These fish are fairly common across the northern Gulf coast. You wouldn’t know that, though, unless you have been looking for them. That’s probably the main reason why most folks hereabouts don’t catch many of them. Indeed, it took a quarter of a century for me to catch my first, and all the while I was fishing in water where I later discovered they were often plentiful. The reason? I simply wasn’t looking for them.

In most cases that’s the first step in catching them. That makes it a sight-fishing exercise, the results of which will range from immense self-satisfaction through bewilderment and aggravation to complete frustration and back again. You’ll see.

Tripletail prefer temperate water and are found in a fly-fishable setting off the Louisiana coast from roughly early May into October. They inhabit water ranging from around 6 feet deep to well over 1000, and they have no average size; on any given day you may encounter fish from 2 to 10 pounds or more with a much larger specimen being a definite possibility. They are very strong fighters, jump on occasion, and are awfully hard to beat when fresh from a skillet. They eat a variety of prey, and if you offer one a fresh 40/50-count shrimp on a quarter-ounce jig-head suspended a foot or so beneath a popping cork, he will eventually eat it. On the other hand, if you offer him a fly, there’s no telling just how he will react to it!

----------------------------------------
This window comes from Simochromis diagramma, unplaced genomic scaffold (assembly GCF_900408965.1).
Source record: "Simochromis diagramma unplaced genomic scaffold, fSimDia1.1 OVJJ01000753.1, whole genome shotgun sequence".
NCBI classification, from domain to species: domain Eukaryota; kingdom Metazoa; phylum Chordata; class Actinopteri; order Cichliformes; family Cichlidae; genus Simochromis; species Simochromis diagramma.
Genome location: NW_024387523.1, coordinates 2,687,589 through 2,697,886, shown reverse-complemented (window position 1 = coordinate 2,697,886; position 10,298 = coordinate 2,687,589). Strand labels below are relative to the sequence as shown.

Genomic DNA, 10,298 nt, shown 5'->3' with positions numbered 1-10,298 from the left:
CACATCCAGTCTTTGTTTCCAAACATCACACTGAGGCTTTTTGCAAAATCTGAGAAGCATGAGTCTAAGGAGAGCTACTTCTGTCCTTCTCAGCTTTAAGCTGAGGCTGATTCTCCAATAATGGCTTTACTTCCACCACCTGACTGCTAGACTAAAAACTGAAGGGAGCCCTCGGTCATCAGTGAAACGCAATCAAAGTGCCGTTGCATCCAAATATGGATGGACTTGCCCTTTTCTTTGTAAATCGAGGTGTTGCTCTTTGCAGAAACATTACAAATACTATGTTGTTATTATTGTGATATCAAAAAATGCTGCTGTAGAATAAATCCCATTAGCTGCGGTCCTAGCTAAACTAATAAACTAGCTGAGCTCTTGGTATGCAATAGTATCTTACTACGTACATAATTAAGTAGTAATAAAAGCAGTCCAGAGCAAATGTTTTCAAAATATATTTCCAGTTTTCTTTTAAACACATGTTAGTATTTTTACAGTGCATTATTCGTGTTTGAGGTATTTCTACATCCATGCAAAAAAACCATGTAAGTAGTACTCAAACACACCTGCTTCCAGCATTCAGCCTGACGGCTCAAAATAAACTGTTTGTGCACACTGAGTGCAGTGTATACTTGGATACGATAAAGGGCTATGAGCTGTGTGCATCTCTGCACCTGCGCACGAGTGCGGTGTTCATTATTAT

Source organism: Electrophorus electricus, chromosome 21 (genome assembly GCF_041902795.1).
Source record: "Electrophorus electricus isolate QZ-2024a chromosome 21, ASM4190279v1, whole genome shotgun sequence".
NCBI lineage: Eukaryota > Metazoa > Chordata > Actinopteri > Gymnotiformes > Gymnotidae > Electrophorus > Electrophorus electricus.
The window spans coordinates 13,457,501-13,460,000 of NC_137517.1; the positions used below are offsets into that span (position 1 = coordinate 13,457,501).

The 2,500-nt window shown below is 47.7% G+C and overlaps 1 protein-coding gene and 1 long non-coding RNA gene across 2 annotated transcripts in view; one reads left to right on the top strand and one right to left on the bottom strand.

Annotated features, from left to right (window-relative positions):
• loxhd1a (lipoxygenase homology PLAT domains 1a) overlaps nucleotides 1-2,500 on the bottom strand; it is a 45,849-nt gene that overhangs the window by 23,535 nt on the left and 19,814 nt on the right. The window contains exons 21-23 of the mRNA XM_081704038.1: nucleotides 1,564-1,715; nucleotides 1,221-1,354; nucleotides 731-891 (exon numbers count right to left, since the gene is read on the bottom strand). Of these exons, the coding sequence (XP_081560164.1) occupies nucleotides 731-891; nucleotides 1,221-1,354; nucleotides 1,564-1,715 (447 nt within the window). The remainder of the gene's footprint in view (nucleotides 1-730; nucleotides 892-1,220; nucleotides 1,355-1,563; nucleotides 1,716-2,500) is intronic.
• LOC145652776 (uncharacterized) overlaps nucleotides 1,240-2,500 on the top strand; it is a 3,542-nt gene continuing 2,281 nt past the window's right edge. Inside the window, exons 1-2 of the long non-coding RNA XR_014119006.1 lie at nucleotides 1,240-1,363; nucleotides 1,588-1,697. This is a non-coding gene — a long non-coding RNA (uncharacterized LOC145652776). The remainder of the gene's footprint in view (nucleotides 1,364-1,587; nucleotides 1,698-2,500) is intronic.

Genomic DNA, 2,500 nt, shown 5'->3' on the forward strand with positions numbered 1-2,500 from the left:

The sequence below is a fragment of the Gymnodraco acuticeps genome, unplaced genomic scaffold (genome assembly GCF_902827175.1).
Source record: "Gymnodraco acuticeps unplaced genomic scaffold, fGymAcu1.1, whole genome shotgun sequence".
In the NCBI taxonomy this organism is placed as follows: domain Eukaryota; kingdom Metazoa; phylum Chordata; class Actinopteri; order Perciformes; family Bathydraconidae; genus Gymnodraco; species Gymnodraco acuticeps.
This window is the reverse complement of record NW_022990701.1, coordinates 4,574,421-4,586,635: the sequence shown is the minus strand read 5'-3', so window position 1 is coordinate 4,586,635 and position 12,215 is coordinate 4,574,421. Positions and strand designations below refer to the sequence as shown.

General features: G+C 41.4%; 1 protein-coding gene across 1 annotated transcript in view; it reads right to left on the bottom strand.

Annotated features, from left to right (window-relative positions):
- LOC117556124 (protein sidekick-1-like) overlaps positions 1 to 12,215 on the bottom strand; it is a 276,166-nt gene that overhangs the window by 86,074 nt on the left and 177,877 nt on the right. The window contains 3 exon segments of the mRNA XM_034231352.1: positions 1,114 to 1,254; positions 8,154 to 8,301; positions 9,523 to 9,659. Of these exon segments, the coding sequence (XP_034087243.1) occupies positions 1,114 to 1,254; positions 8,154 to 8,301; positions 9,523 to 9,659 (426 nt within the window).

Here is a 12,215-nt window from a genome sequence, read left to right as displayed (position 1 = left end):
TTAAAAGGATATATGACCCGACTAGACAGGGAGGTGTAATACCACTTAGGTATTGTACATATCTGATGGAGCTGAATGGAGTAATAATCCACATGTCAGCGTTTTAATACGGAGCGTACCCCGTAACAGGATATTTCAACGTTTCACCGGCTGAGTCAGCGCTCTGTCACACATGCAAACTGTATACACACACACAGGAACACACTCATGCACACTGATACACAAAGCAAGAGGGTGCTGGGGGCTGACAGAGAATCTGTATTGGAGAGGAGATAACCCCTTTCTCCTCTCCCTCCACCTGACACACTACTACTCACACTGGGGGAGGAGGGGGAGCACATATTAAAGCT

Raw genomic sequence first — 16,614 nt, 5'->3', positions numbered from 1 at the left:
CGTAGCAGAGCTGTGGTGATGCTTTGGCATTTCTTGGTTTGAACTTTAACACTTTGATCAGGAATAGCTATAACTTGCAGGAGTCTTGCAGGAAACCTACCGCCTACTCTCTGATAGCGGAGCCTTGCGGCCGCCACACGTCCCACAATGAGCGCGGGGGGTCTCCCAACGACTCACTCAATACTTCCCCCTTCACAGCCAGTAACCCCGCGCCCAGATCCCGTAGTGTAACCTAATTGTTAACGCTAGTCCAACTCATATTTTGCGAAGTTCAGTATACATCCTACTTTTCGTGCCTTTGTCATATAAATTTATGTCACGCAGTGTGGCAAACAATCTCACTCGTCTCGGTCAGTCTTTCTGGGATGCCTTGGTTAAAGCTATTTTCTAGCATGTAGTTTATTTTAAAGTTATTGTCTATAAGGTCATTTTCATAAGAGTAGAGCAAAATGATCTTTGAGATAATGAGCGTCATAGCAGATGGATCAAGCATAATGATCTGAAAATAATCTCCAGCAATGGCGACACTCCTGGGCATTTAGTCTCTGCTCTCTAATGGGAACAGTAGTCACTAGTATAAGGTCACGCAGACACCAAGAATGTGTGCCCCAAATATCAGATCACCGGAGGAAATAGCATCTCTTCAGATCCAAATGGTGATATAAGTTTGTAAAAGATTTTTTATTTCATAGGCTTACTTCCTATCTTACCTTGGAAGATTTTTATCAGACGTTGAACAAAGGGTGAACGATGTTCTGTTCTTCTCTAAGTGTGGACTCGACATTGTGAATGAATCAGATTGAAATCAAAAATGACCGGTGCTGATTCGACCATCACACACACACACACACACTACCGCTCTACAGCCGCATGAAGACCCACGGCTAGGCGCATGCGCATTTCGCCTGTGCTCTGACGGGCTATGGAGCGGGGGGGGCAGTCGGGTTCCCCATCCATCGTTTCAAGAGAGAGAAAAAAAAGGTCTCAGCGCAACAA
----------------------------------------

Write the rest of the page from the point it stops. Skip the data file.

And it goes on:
In most cases, finding a fish requires locating an object of some sort which is floating on or penetrating the water’s surface. Tripletail have as much of an affinity for flotsam as dolphin do but are also attracted to piling clusters, buoys, and the legs of petroleum platforms. Fish holding to stationary structure are assuredly fly fishable, but angling pressure can cause them to become more temperamental than they are in their natural, unmolested state. And “temperamental” – albeit the unaltered characteristic – is what makes them such a boot to fly fish for!